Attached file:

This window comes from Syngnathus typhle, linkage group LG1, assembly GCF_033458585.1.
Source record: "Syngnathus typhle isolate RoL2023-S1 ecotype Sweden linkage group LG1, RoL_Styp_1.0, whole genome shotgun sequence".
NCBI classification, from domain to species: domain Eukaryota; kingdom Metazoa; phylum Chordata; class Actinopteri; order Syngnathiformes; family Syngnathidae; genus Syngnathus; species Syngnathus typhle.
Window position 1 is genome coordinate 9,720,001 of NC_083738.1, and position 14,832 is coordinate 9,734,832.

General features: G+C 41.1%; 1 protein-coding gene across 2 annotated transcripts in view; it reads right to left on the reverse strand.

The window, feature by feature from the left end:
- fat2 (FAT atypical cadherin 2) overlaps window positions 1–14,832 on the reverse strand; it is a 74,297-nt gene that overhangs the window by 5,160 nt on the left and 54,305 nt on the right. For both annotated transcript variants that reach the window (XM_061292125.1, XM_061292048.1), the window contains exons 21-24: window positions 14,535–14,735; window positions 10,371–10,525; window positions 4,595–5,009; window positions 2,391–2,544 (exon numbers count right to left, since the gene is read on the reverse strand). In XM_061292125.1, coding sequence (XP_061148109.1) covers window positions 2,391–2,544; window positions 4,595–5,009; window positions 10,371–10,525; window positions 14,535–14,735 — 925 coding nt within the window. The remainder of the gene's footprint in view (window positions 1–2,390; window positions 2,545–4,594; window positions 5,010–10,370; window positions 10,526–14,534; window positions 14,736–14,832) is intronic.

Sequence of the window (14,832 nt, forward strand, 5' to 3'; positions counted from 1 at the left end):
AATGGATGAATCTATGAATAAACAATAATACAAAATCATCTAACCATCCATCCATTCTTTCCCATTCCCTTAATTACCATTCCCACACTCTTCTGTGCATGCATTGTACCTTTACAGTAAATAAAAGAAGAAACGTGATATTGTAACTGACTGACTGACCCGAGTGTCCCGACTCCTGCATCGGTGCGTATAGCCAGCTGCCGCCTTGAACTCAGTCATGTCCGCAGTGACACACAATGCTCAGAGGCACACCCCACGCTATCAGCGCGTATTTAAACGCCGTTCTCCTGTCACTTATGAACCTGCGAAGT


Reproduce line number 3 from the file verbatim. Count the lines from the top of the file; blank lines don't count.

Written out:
NCBI classification, from domain to species: domain Eukaryota; kingdom Metazoa; phylum Chordata; class Actinopteri; order Syngnathiformes; family Syngnathidae; genus Syngnathus; species Syngnathus typhle.